Part 2: User Experience (UX)
For the second part of our site redesign series, we interviewed the Director of Customer Experience Strategy for both Vitamin T and Aquent, Nicole Stern.
(Haven’t read Part 1 with our Director of Customer Development and Insight? Check that out first!)
As head of our UX team, it was Nicole’s job to ensure that our revamped site worked efficiently for every visitor, whether it was a freelancer looking to find creative jobs or a client needing an art director tomorrow.
Q: When did your team come onto the project?
Nicole Stern: I was brought in after we’d had some initial planning and content strategy underway. The first thing I did was try to understand current user behavior, using web analytics to understand common paths, for example, so we could get a good sense of what our clients and talent were looking for when they visited.
From there we developed some key user flows that we believed users would find helpful and improve their overall experience.
Q: Did you find anything surprising when you studied the site analytics?
NS: Yes! Of course, there were some things we knew already. One was that a lot of people were going to our Quick Hire page to find freelancers quickly. We also knew a great number of users were looking for agent contact information.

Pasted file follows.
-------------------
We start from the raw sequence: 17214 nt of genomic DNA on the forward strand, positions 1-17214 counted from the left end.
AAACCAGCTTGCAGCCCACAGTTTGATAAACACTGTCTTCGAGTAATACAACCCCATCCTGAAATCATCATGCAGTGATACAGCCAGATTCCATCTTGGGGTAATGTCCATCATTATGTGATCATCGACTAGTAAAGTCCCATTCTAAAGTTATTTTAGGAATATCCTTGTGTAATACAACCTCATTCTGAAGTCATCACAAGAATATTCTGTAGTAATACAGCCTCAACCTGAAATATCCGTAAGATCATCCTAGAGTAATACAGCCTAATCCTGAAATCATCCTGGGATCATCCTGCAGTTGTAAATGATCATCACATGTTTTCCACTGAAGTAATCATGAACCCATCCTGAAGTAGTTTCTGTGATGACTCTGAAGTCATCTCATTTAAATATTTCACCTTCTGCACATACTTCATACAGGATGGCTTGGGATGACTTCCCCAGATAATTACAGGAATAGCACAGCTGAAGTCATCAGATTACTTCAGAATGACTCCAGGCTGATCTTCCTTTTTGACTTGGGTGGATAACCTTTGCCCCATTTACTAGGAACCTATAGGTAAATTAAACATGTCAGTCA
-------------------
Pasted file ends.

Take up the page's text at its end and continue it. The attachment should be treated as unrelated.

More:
What we didn’t know was that there was a sharp drop-off after a user’s initial visit to an agent page or the agent’s contact page. That page has a form on it the user can fill out to get in touch with an agent immediately. But what was happening was users were generally exiting without filling out the form.
We had a theory that people were either picking up the phone and calling the agent or they were losing track of the experience along the way and giving up. Our job was to make sure we were fully handling the latter. So we asked, “How can we make the process of contacting our agents better?”
Q: We know that both your team and the User Research team attended the user interviews. Is it hard getting negative feedback from users?
NS: Actually, it’s enlightening. It’s incredibly helpful as a designer to hear directly from the users and get their reactions firsthand. We go into these user meetings hoping to discover something new, something we hadn’t thought about before. Oddly enough, I think it’s great when a user can’t figure out how to do something through the interface, because we all learn from it.
And the beauty of performing the same test across a group of different people is that you start to see patterns. If it’s one person who has a problem, you know it’s not an issue; if it’s three, four, or five, that’s something that needs to be addressed.
Q: What happened after the interviews were completed?
NS: The design and research team got together and had some discussions about the feedback, then the researchers pulled together a report, ranking the issues that came up.
Our next step was to strategize on how to use this information: Are there easy fixes we can make to improve the experience or are there larger questions we need to address before moving forward?